Newfoundland faces 'unacceptably high risk' of future blackouts
Two units at the Holyrood Generating Station are back online and generating power in Holyrood, N.L., Monday, Jan. 6, 2014. (Paul Daly / THE CANADIAN PRESS)
ST. JOHN'S, N.L. -- Lack of generation capacity, equipment upkeep and training were factors as lights went out across Newfoundland last winter, says a new report flagging an "unacceptably high risk" of future blackouts.
The interim report Thursday by Pennsylvania-based Liberty Consulting Group was prepared for the provincial Public Utilities Board as it investigates widespread system failures.
Rotating and unplanned outages on the island for six days starting Jan. 2 affected up to 190,000 customers at one point.
Liberty Consulting cites "the insufficiency of generating resources to meet customer demands" on top of a lack of maintenance work to ensure backup generation was available. It also found "insufficient operator knowledge" of systems designed to minimize power disruptions.
"Liberty found that a continuing and unacceptably high risk of outages from such causes remains for the 2015-2017 winter seasons."
It recommends that Newfoundland and Labrador Hydro plan its resources to handle more severe weather than it has assumed in the past, and review how it maintains aging equipment.
"Liberty found that Hydro's shortage of generation capacity was exacerbated by a failure to complete planned outage work needed to ensure the availability of its full range of generating facilities as the winter began," says the 86-page report.
It says the utility should also reconsider its plans for adding more power generation before the Muskrat Falls hydro project in Labrador produces first power in the next three or four years.
The report makes 46 recommendations in all. They advise both Newfoundland and Labrador Hydro and Newfoundland Power, the province's two major utilities, to plan by June 15 a joint "lessons learned" exercise.
Ed Martin, CEO of Newfoundland and Labrador Hydro, said in a statement that the utility has already launched a plan and will study Liberty's report for more possible changes.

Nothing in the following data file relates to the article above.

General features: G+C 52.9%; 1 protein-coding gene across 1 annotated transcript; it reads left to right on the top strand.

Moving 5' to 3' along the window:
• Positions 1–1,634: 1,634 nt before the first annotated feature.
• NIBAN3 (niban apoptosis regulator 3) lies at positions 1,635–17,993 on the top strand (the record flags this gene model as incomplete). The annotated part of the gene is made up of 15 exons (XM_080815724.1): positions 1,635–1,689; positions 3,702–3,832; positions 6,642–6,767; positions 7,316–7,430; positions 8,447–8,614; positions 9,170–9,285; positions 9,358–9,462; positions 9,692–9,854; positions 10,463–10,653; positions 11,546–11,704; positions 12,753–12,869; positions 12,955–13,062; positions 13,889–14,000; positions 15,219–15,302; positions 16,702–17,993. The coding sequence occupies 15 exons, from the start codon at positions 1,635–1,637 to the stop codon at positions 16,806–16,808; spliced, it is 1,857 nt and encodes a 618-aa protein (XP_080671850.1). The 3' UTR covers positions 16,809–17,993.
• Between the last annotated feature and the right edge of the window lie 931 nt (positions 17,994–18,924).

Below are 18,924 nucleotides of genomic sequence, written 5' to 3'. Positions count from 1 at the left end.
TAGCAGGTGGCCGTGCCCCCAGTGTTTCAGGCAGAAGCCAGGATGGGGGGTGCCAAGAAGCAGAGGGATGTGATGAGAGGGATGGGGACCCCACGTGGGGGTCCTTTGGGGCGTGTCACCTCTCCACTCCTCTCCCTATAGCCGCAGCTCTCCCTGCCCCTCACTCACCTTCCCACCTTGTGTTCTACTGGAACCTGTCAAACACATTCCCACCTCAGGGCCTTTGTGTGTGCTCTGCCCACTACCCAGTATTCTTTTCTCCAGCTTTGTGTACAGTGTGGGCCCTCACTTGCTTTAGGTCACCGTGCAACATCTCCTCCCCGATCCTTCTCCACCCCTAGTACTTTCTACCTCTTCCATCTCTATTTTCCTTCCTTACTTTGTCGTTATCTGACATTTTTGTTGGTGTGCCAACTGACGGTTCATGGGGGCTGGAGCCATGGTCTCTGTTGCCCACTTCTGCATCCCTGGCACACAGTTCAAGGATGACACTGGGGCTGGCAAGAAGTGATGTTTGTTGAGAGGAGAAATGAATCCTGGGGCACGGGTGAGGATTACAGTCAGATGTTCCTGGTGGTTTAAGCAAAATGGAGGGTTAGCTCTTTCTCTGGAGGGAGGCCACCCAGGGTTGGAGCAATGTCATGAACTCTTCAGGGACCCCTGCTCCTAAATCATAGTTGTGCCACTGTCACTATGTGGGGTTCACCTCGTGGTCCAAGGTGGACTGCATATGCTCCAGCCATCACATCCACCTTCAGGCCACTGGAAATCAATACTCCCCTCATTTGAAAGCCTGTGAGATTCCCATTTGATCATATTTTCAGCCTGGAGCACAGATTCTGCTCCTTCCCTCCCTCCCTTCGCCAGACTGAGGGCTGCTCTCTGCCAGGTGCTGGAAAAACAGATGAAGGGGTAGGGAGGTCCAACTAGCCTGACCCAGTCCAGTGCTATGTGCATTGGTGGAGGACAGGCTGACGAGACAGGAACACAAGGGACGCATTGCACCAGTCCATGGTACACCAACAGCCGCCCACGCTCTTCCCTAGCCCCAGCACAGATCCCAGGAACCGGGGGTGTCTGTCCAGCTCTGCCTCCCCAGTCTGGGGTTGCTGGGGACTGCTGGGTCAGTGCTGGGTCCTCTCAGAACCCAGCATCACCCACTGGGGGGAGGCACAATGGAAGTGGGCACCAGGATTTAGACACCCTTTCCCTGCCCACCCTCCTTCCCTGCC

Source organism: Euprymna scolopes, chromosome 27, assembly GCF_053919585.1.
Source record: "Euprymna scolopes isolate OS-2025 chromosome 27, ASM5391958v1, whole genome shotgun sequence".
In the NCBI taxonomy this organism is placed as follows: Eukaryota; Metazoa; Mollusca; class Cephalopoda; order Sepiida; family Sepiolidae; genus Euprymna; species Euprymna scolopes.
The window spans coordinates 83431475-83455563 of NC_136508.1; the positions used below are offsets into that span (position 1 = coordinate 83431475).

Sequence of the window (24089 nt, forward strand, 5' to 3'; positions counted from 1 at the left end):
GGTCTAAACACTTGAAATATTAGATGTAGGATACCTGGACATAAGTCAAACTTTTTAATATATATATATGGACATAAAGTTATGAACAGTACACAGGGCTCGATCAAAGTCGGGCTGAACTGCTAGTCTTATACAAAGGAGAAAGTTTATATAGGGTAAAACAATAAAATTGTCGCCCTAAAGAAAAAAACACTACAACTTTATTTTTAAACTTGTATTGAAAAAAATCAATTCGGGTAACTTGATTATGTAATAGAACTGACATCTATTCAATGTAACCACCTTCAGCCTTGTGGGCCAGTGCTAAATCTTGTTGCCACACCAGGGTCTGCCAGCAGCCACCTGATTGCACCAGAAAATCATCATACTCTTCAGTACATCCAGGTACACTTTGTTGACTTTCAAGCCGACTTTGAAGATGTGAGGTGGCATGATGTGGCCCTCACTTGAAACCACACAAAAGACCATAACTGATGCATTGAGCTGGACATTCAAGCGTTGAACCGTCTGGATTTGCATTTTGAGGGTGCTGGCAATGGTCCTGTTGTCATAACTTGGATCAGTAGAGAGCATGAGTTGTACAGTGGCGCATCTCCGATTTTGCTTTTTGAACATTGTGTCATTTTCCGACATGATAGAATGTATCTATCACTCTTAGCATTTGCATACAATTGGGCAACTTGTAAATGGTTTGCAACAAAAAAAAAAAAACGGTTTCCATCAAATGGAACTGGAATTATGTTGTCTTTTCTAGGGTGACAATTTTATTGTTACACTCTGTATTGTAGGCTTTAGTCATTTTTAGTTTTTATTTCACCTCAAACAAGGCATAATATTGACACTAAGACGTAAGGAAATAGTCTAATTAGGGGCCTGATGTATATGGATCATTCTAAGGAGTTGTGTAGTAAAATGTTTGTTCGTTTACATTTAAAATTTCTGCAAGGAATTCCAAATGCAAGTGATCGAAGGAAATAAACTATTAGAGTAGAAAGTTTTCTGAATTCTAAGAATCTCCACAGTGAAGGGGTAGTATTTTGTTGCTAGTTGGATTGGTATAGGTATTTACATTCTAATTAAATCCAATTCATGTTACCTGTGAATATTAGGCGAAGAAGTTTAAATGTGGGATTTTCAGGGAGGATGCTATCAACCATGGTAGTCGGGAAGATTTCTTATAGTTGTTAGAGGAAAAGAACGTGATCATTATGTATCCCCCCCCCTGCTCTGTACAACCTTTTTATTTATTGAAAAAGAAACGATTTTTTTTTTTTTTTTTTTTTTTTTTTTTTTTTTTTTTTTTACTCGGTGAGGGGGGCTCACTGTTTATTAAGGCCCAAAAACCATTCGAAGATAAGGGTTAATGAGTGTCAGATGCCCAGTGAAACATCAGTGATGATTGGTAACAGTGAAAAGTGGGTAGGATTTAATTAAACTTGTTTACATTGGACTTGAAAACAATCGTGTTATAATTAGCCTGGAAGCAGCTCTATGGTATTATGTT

Martin said the company will spend about $160 million on upgrades this year and has doubled related spending in recent years. A separate application to buy a 100-megawatt combustion generation turbine for next winter is also before the Public Utilities Board, he said.
"We are committed to ensuring our provincial electricity system can (reliably) meet the needs of our customers now, in the short term, and after the commissioning of Muskrat Falls. We are putting the necessary steps in place to prevent customer disruptions of this magnitude in the future."
Planned rotating outages on the island of Newfoundland started Jan. 2 as electricity demands spiked amid an unusual cold snap. A public call to conserve energy went out that day before rolling blackouts began.
But massive unplanned blackouts Jan. 4 and 5 were blamed first on a transformer fire and then a separate breaker malfunction that threw the province's thermal power plant in Holyrood offline. Generating equipment that might have helped make up the resulting shortfall was down for maintenance.
Energy analysts at the time compared the lack of capacity and backup systems to power failures usually seen in the developing world.
Liberty also says the two utilities should craft a public communications plan for storms and outages.
Liberal Opposition Leader Dwight Ball said customers deserve answers and accountability from the Progressive Conservative government and its Crown energy corporation, Nalcor.
"The planning process at Nalcor is just not good enough," he said in an interview.
Ball said the government should also highlight how customers can conserve energy, especially if the province is at risk for future outages.
"We have not seen that at all."
A spokeswoman for Natural Resources Minister Derrick Dalley said in an email that the government welcomes the release of the interim report as it tries to restore the public's confidence in the province's electricity system.